Alan Keyes came to Spring Arbor University here in Michigan the other day and delivered one of his standard rambling speeches about how the whole country is going to go to hell if we don’t become the theocracy that he mistakenly believes it was from the beginning.
“The Republic is near death and it will die if we don’t wake up,” he said. “But wake up to what?”
He answered his own question when talking about fundamental rights, where they came from and how the country needs to recognize that rights come from God.
Abortion, same-sex marriage and separation of church and state are not fundamental rights, Keyes said. If God does not recognize them, they do not exist.
“The Declaration of Independence was the first action of the people of the United States,” Keyes said. “The first thing they did was to acknowledge God as the law giver.”
Keyes said God created an authority that must be respected.
“The premise of the existence of our country as a political entity…the premise of all rights and justices is that there is a God, he created nature and in that creation he exercised an authority that we must respect,” he said.
Keyes said while abortion, same-sex marriage and separation of church and state are not basic human rights there are leaders who are trying to “fabricate” rights.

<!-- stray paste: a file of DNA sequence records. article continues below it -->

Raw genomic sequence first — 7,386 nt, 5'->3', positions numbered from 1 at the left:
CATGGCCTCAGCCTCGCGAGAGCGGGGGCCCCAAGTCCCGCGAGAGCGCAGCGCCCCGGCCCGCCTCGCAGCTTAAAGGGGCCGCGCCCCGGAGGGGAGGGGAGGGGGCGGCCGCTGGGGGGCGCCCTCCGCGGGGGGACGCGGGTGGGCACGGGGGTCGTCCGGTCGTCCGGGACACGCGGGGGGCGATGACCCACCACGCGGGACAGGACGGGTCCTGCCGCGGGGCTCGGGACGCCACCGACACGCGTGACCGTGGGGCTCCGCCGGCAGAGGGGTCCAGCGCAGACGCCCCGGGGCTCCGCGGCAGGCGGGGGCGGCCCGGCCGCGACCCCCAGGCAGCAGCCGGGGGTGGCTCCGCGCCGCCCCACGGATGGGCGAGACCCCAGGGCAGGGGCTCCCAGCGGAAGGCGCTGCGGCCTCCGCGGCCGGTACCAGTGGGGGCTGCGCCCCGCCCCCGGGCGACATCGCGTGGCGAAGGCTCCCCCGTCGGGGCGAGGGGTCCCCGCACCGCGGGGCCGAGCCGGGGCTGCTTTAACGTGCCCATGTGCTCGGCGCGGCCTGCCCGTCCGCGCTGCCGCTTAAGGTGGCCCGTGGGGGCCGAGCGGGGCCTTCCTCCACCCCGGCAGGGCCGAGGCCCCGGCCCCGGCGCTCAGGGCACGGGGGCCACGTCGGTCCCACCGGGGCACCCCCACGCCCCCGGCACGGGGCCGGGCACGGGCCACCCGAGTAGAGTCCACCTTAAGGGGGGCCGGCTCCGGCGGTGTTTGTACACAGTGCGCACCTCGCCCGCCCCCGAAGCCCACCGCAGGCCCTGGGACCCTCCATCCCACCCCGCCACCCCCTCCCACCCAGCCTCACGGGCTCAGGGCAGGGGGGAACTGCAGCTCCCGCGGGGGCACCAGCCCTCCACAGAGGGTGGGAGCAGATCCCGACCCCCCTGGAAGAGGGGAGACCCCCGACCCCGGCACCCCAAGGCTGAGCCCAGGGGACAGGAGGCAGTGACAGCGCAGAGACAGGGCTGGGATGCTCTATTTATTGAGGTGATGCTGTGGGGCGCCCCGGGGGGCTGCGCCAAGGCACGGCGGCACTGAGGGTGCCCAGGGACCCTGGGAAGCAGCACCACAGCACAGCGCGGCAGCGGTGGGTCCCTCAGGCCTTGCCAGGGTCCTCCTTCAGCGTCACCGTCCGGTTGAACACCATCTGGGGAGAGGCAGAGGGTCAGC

“People who sit on the U.S. Supreme Court take it among themselves to argue that somehow there should be separation of church and state,” he said. “Nothing in the Constitution requires separation, nor could it because we cannot separate the country from its finding premise without destroying it.”
Funny how he so constantly invokes the Founding Fathers to back up his theocratic delusions, yet ignores the fact that two of the most important and influential of the Founding Fathers, Jefferson and Madison, used that exact phrase to describe the religion clauses of the First Amendment. And both of them actually took a harder line on separation than even the ACLU does today. This is not a serious argument, it’s a fantasy world constructed in Keyes’ mind.